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Friday, March 25, 2005


Beyond All Limits


March 24, 2005

Beyond all limits

By: Dr. Mustafa Barghouti*

It is all well and good for Palestinian factions to meet, talk things over and agree on a united stand. The need for calm on the frontline is all too obvious. Calm is useful, but it is not our only aim. The Cairo Declaration has generally boosted the cause of Palestinian unity, but it has left a few things out. For instance, the factions meeting in Cairo did not do much to regain the initiative from Sharon. The Israeli prime minister ridiculed the call for calm even before it was made. So far, political exchanges have been taking place in the context of bilateral negotiations, and it is Sharon who defines what is acceptable and what is not in those negotiations.

Why haven't the Cairo conferees abandoned the search for partial and interim solutions and called for an international peace conference on the basis of international resolutions and laws? Why do we continue to work as if Sharon's disengagement plan has superseded all international resolutions and plans, including the roadmap?

Now that military action has been shelved, why not wage a peace offensive? Why not play up the ruling of the International Court of Justice regarding the appalling prison wall built to entrap Palestinians? We need to stop Israel from completing the wall and more settlements. Why haven't all settlement activities been stopped? This is the condition we should make. Isn't it the one, even, that the Israeli government itself agreed to? It is not enough to say that settlement activities are detrimental to peace. The halt of all settlement activities is not a preposterous demand. It is not an unrealistic condition. The roadmap unequivocally demands of the Israeli government that it halt all settlement expansion. It is not selective in its language: it is as clear as the division between night and day. And it wasn't placed at the end, as a final status issue: it was a measure to be taken by Israel in the first phase.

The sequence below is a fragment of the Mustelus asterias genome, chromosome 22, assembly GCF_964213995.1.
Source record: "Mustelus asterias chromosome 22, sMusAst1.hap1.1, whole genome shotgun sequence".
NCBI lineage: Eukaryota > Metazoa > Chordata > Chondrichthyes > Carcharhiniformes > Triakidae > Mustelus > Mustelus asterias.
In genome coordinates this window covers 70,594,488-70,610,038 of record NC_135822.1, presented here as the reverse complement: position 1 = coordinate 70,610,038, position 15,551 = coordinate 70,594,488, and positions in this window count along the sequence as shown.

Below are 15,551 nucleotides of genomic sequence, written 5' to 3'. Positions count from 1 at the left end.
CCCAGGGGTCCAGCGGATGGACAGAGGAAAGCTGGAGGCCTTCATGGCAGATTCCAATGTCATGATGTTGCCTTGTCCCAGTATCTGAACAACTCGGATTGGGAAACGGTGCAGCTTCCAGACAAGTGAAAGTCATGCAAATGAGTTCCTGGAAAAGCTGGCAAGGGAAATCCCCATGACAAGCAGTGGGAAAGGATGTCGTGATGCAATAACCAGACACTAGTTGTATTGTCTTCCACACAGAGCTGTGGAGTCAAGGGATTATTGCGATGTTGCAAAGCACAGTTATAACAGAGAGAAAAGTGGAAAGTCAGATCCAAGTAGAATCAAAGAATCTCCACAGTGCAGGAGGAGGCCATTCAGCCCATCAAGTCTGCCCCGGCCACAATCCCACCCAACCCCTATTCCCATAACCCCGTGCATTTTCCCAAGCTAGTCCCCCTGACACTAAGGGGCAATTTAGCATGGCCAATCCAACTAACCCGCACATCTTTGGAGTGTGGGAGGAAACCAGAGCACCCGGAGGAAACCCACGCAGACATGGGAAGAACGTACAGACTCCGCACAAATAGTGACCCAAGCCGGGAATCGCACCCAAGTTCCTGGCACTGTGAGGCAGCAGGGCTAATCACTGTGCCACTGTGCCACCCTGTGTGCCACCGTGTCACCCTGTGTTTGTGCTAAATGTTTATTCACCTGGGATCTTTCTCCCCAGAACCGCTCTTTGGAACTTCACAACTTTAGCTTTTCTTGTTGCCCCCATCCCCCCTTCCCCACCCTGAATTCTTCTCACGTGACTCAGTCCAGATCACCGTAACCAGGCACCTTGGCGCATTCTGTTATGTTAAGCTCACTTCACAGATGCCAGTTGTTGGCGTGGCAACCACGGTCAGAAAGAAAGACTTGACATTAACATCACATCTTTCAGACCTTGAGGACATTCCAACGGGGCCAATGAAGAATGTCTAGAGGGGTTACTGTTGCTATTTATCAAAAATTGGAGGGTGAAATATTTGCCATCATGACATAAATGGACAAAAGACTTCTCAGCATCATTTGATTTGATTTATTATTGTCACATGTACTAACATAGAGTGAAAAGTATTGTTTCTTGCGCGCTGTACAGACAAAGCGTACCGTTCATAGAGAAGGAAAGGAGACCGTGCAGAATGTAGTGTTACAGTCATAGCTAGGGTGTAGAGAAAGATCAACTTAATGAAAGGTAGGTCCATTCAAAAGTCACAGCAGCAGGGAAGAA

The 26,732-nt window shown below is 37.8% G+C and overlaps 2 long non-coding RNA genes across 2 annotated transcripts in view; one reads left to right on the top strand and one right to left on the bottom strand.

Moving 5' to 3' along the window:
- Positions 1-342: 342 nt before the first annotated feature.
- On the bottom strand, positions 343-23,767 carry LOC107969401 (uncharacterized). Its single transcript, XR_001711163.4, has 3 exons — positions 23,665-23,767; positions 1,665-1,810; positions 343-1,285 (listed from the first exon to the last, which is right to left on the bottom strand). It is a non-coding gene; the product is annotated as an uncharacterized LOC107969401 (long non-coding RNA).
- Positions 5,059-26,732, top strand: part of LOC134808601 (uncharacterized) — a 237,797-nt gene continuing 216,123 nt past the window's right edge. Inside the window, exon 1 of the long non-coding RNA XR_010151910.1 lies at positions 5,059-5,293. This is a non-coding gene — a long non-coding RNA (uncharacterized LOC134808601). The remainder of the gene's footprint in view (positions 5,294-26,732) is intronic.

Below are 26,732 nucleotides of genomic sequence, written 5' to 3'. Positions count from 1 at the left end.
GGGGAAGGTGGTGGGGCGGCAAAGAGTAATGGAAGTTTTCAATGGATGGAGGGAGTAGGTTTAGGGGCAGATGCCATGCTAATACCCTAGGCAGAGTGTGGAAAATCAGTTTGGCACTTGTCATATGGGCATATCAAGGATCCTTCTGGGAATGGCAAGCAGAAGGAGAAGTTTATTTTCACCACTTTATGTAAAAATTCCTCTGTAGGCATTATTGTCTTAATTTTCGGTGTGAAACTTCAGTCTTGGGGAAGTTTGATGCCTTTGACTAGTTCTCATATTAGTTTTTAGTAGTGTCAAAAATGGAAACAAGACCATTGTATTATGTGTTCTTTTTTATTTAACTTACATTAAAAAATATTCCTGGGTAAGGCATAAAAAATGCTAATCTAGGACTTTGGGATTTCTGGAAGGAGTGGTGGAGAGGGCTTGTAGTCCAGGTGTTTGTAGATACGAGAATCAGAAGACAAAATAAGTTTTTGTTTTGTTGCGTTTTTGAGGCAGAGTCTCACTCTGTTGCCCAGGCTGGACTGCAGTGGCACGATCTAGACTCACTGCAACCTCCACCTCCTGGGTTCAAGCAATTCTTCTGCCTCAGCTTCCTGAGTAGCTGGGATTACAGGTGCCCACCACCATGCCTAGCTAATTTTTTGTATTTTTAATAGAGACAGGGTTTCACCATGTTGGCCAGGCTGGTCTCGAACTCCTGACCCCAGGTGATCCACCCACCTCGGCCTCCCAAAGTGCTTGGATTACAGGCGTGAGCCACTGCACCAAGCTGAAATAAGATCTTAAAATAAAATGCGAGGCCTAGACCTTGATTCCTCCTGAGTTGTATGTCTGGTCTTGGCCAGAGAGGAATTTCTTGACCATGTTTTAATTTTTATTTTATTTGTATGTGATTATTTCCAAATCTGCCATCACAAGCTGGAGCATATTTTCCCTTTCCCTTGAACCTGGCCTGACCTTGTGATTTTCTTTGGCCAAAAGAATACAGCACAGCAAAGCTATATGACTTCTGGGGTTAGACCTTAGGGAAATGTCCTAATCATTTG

We are all aware of the slippery road we've taken from the Madrid Conference to the Oslo Accords. Our mistake was that we agreed to negotiate with Israel while the latter went on building more settlements. Israel continued to change the status quo as if it had complete licence, and impose an altered reality upon us. Yet everyone kept paying lip service to peace and the restoration of calm. Do the powers that be believe that Palestinians are impervious to being cheated? This approach cost us a second Intifada. It cost us thousands of dead and wounded. It has also led to the creation of dozens of settlements and hundreds of bypass roads that shred the West Bank into pieces. If settlement building is ignored Israel will end up Judaising and annexing the entire Jerusalem area and more than half of the West Bank. This would destroy any basis for the creation of an independent Palestinian state -- it makes negotiations nonsense. It would undermine everything we've been working for, and makes a mockery of justice.

Admittedly, the current domestic, regional, and international circumstances are hard. But we have the sympathy of the vast majority of the peoples who make up the real international community; sympathy consolidated by the steadfastness of our people and their recent display of democratic commitment. It is still possible to make our conditions clear: all settlement activities, including the building of the wall, must be stopped. This is the condition that we should rally behind, and now, instead of talking in general terms about Israeli aggression and the need to go back to how things were on 28 September 2000.

* The writer is secretary-general of the Palestinian National Initiative.

© 2004 Arabic Media Internet Network - Internews Middle East

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